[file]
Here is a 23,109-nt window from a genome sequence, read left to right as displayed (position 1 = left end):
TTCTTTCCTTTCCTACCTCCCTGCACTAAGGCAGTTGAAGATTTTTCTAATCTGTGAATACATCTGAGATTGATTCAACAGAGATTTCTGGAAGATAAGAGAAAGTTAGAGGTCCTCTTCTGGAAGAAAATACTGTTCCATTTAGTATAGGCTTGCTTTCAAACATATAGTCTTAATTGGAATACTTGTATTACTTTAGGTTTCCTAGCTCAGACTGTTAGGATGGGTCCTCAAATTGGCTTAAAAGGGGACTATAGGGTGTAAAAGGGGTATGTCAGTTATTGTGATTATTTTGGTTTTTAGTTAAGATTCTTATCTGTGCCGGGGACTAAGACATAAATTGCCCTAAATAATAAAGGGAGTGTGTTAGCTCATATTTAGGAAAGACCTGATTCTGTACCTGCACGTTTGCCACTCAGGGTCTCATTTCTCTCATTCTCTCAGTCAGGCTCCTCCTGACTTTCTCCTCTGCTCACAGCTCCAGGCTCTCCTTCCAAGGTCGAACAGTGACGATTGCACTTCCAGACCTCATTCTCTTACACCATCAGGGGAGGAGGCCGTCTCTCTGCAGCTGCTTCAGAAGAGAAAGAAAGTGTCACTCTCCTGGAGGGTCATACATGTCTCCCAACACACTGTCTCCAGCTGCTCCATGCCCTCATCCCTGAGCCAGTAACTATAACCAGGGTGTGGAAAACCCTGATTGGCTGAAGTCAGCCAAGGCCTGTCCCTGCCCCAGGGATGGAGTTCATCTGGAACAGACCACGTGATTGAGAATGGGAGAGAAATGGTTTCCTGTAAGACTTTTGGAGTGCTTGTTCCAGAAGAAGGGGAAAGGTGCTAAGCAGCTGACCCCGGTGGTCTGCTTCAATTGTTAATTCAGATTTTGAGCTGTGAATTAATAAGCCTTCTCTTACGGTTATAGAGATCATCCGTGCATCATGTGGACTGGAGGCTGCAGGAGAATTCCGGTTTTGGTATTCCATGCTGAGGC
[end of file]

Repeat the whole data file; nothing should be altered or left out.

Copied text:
Here is a 23,109-nt window from a genome sequence, read left to right as displayed (position 1 = left end):
TTCTTTCCTTTCCTACCTCCCTGCACTAAGGCAGTTGAAGATTTTTCTAATCTGTGAATACATCTGAGATTGATTCAACAGAGATTTCTGGAAGATAAGAGAAAGTTAGAGGTCCTCTTCTGGAAGAAAATACTGTTCCATTTAGTATAGGCTTGCTTTCAAACATATAGTCTTAATTGGAATACTTGTATTACTTTAGGTTTCCTAGCTCAGACTGTTAGGATGGGTCCTCAAATTGGCTTAAAAGGGGACTATAGGGTGTAAAAGGGGTATGTCAGTTATTGTGATTATTTTGGTTTTTAGTTAAGATTCTTATCTGTGCCGGGGACTAAGACATAAATTGCCCTAAATAATAAAGGGAGTGTGTTAGCTCATATTTAGGAAAGACCTGATTCTGTACCTGCACGTTTGCCACTCAGGGTCTCATTTCTCTCATTCTCTCAGTCAGGCTCCTCCTGACTTTCTCCTCTGCTCACAGCTCCAGGCTCTCCTTCCAAGGTCGAACAGTGACGATTGCACTTCCAGACCTCATTCTCTTACACCATCAGGGGAGGAGGCCGTCTCTCTGCAGCTGCTTCAGAAGAGAAAGAAAGTGTCACTCTCCTGGAGGGTCATACATGTCTCCCAACACACTGTCTCCAGCTGCTCCATGCCCTCATCCCTGAGCCAGTAACTATAACCAGGGTGTGGAAAACCCTGATTGGCTGAAGTCAGCCAAGGCCTGTCCCTGCCCCAGGGATGGAGTTCATCTGGAACAGACCACGTGATTGAGAATGGGAGAGAAATGGTTTCCTGTAAGACTTTTGGAGTGCTTGTTCCAGAAGAAGGGGAAAGGTGCTAAGCAGCTGACCCCGGTGGTCTGCTTCAATTGTTAATTCAGATTTTGAGCTGTGAATTAATAAGCCTTCTCTTACGGTTATAGAGATCATCCGTGCATCATGTGGACTGGAGGCTGCAGGAGAATTCCGGTTTTGGTATTCCATGCTGAGGC